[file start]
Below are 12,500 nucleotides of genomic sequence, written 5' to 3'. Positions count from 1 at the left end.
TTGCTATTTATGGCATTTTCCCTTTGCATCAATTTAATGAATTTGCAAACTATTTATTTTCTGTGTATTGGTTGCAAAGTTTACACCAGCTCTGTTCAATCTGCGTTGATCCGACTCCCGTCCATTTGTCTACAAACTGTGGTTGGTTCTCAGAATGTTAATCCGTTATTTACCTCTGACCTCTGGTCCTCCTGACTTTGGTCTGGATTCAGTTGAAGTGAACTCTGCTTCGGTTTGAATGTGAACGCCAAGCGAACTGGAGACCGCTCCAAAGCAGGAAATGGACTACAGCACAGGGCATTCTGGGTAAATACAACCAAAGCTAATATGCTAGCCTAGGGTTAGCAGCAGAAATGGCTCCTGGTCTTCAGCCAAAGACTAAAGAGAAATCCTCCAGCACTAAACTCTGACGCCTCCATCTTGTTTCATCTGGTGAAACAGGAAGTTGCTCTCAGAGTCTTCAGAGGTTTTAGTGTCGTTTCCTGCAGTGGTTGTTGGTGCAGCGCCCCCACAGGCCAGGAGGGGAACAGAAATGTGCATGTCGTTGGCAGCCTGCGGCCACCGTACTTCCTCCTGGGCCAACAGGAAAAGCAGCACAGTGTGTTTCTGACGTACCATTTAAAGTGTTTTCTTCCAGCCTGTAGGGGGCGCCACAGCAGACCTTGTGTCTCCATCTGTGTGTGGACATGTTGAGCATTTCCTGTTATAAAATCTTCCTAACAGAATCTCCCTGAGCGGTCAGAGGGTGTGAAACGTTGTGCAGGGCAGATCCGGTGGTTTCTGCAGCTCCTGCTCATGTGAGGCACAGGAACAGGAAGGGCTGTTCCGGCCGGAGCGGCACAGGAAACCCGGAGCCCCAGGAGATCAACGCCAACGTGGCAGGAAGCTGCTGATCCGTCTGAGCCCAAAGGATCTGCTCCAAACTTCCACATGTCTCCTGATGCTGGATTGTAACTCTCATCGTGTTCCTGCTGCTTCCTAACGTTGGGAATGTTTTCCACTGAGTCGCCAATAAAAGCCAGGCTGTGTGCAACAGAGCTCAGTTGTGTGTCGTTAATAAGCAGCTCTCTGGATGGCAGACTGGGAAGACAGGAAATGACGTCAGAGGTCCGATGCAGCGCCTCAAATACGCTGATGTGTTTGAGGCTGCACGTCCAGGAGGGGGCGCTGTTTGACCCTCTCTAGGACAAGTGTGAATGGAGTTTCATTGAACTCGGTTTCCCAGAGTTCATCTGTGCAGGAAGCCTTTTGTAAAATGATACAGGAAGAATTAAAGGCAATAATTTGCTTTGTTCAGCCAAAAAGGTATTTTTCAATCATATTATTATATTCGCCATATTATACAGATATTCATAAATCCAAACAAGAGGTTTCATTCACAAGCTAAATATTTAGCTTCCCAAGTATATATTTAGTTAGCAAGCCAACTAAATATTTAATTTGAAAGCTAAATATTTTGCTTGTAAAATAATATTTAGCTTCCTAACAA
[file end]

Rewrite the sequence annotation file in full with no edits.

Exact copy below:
Below are 12,500 nucleotides of genomic sequence, written 5' to 3'. Positions count from 1 at the left end.
TTGCTATTTATGGCATTTTCCCTTTGCATCAATTTAATGAATTTGCAAACTATTTATTTTCTGTGTATTGGTTGCAAAGTTTACACCAGCTCTGTTCAATCTGCGTTGATCCGACTCCCGTCCATTTGTCTACAAACTGTGGTTGGTTCTCAGAATGTTAATCCGTTATTTACCTCTGACCTCTGGTCCTCCTGACTTTGGTCTGGATTCAGTTGAAGTGAACTCTGCTTCGGTTTGAATGTGAACGCCAAGCGAACTGGAGACCGCTCCAAAGCAGGAAATGGACTACAGCACAGGGCATTCTGGGTAAATACAACCAAAGCTAATATGCTAGCCTAGGGTTAGCAGCAGAAATGGCTCCTGGTCTTCAGCCAAAGACTAAAGAGAAATCCTCCAGCACTAAACTCTGACGCCTCCATCTTGTTTCATCTGGTGAAACAGGAAGTTGCTCTCAGAGTCTTCAGAGGTTTTAGTGTCGTTTCCTGCAGTGGTTGTTGGTGCAGCGCCCCCACAGGCCAGGAGGGGAACAGAAATGTGCATGTCGTTGGCAGCCTGCGGCCACCGTACTTCCTCCTGGGCCAACAGGAAAAGCAGCACAGTGTGTTTCTGACGTACCATTTAAAGTGTTTTCTTCCAGCCTGTAGGGGGCGCCACAGCAGACCTTGTGTCTCCATCTGTGTGTGGACATGTTGAGCATTTCCTGTTATAAAATCTTCCTAACAGAATCTCCCTGAGCGGTCAGAGGGTGTGAAACGTTGTGCAGGGCAGATCCGGTGGTTTCTGCAGCTCCTGCTCATGTGAGGCACAGGAACAGGAAGGGCTGTTCCGGCCGGAGCGGCACAGGAAACCCGGAGCCCCAGGAGATCAACGCCAACGTGGCAGGAAGCTGCTGATCCGTCTGAGCCCAAAGGATCTGCTCCAAACTTCCACATGTCTCCTGATGCTGGATTGTAACTCTCATCGTGTTCCTGCTGCTTCCTAACGTTGGGAATGTTTTCCACTGAGTCGCCAATAAAAGCCAGGCTGTGTGCAACAGAGCTCAGTTGTGTGTCGTTAATAAGCAGCTCTCTGGATGGCAGACTGGGAAGACAGGAAATGACGTCAGAGGTCCGATGCAGCGCCTCAAATACGCTGATGTGTTTGAGGCTGCACGTCCAGGAGGGGGCGCTGTTTGACCCTCTCTAGGACAAGTGTGAATGGAGTTTCATTGAACTCGGTTTCCCAGAGTTCATCTGTGCAGGAAGCCTTTTGTAAAATGATACAGGAAGAATTAAAGGCAATAATTTGCTTTGTTCAGCCAAAAAGGTATTTTTCAATCATATTATTATATTCGCCATATTATACAGATATTCATAAATCCAAACAAGAGGTTTCATTCACAAGCTAAATATTTAGCTTCCCAAGTATATATTTAGTTAGCAAGCCAACTAAATATTTAATTTGAAAGCTAAATATTTTGCTTGTAAAATAATATTTAGCTTCCTAACAA